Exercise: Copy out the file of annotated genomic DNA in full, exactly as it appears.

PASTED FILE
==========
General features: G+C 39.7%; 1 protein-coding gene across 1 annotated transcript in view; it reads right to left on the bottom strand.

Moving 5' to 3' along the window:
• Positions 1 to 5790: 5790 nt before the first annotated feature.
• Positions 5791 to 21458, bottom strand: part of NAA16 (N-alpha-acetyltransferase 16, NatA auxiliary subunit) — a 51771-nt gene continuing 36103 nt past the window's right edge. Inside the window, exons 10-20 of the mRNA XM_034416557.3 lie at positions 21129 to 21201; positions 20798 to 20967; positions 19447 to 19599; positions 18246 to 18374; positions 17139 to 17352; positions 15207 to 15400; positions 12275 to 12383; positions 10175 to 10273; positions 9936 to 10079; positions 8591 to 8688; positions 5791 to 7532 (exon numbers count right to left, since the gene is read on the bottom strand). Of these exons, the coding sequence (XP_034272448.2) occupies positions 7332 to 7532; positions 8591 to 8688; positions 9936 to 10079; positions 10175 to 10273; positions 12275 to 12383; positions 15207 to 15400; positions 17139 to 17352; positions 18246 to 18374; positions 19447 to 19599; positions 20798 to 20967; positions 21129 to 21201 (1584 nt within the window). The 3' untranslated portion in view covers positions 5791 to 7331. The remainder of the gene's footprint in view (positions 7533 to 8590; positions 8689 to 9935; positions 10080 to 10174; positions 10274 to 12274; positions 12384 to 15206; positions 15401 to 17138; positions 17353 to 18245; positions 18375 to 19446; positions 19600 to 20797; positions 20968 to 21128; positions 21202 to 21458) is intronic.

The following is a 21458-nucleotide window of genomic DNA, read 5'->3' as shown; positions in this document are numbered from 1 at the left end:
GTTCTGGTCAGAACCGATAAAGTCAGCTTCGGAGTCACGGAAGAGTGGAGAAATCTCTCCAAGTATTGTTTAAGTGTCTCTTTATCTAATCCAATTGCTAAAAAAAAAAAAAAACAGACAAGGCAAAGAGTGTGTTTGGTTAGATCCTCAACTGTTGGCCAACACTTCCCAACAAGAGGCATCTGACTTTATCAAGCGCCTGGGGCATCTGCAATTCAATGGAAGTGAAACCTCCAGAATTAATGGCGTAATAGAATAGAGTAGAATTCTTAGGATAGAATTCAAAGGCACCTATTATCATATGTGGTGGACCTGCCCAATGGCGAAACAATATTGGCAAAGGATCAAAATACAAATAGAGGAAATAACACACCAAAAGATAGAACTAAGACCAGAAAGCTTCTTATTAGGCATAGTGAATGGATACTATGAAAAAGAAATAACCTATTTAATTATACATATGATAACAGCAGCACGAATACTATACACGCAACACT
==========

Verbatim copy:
General features: G+C 39.7%; 1 protein-coding gene across 1 annotated transcript in view; it reads right to left on the bottom strand.

Moving 5' to 3' along the window:
• Positions 1 to 5790: 5790 nt before the first annotated feature.
• Positions 5791 to 21458, bottom strand: part of NAA16 (N-alpha-acetyltransferase 16, NatA auxiliary subunit) — a 51771-nt gene continuing 36103 nt past the window's right edge. Inside the window, exons 10-20 of the mRNA XM_034416557.3 lie at positions 21129 to 21201; positions 20798 to 20967; positions 19447 to 19599; positions 18246 to 18374; positions 17139 to 17352; positions 15207 to 15400; positions 12275 to 12383; positions 10175 to 10273; positions 9936 to 10079; positions 8591 to 8688; positions 5791 to 7532 (exon numbers count right to left, since the gene is read on the bottom strand). Of these exons, the coding sequence (XP_034272448.2) occupies positions 7332 to 7532; positions 8591 to 8688; positions 9936 to 10079; positions 10175 to 10273; positions 12275 to 12383; positions 15207 to 15400; positions 17139 to 17352; positions 18246 to 18374; positions 19447 to 19599; positions 20798 to 20967; positions 21129 to 21201 (1584 nt within the window). The 3' untranslated portion in view covers positions 5791 to 7331. The remainder of the gene's footprint in view (positions 7533 to 8590; positions 8689 to 9935; positions 10080 to 10174; positions 10274 to 12274; positions 12384 to 15206; positions 15401 to 17138; positions 17353 to 18245; positions 18375 to 19446; positions 19600 to 20797; positions 20968 to 21128; positions 21202 to 21458) is intronic.

The following is a 21458-nucleotide window of genomic DNA, read 5'->3' as shown; positions in this document are numbered from 1 at the left end:
GTTCTGGTCAGAACCGATAAAGTCAGCTTCGGAGTCACGGAAGAGTGGAGAAATCTCTCCAAGTATTGTTTAAGTGTCTCTTTATCTAATCCAATTGCTAAAAAAAAAAAAAAACAGACAAGGCAAAGAGTGTGTTTGGTTAGATCCTCAACTGTTGGCCAACACTTCCCAACAAGAGGCATCTGACTTTATCAAGCGCCTGGGGCATCTGCAATTCAATGGAAGTGAAACCTCCAGAATTAATGGCGTAATAGAATAGAGTAGAATTCTTAGGATAGAATTCAAAGGCACCTATTATCATATGTGGTGGACCTGCCCAATGGCGAAACAATATTGGCAAAGGATCAAAATACAAATAGAGGAAATAACACACCAAAAGATAGAACTAAGACCAGAAAGCTTCTTATTAGGCATAGTGAATGGATACTATGAAAAAGAAATAACCTATTTAATTATACATATGATAACAGCAGCACGAATACTATACACGCAACACT